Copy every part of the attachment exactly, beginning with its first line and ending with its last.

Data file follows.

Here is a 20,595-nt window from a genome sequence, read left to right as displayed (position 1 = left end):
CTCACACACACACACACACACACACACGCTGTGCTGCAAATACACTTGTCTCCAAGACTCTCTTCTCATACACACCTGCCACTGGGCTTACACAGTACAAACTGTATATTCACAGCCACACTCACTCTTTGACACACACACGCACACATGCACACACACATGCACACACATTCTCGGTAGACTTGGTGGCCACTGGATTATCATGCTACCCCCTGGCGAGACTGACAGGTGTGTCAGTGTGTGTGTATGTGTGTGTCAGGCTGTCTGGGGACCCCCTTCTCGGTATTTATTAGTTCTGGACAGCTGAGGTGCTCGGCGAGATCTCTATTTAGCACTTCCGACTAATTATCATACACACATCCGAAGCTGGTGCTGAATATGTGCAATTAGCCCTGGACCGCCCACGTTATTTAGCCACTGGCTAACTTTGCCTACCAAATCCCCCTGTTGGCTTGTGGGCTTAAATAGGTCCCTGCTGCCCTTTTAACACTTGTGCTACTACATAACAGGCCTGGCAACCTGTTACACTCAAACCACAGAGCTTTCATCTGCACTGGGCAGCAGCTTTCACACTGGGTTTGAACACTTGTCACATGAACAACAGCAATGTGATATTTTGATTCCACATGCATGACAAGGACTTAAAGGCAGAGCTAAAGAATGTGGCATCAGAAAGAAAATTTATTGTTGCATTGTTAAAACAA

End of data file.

Here is a 20,595-nt window from a genome sequence, read left to right as displayed (position 1 = left end):
CTCACACACACACACACACACACACACGCTGTGCTGCAAATACACTTGTCTCCAAGACTCTCTTCTCATACACACCTGCCACTGGGCTTACACAGTACAAACTGTATATTCACAGCCACACTCACTCTTTGACACACACACGCACACATGCACACACACATGCACACACATTCTCGGTAGACTTGGTGGCCACTGGATTATCATGCTACCCCCTGGCGAGACTGACAGGTGTGTCAGTGTGTGTGTATGTGTGTGTCAGGCTGTCTGGGGACCCCCTTCTCGGTATTTATTAGTTCTGGACAGCTGAGGTGCTCGGCGAGATCTCTATTTAGCACTTCCGACTAATTATCATACACACATCCGAAGCTGGTGCTGAATATGTGCAATTAGCCCTGGACCGCCCACGTTATTTAGCCACTGGCTAACTTTGCCTACCAAATCCCCCTGTTGGCTTGTGGGCTTAAATAGGTCCCTGCTGCCCTTTTAACACTTGTGCTACTACATAACAGGCCTGGCAACCTGTTACACTCAAACCACAGAGCTTTCATCTGCACTGGGCAGCAGCTTTCACACTGGGTTTGAACACTTGTCACATGAACAACAGCAATGTGATATTTTGATTCCACATGCATGACAAGGACTTAAAGGCAGAGCTAAAGAATGTGGCATCAGAAAGAAAATTTATTGTTGCATTGTTAAAACAA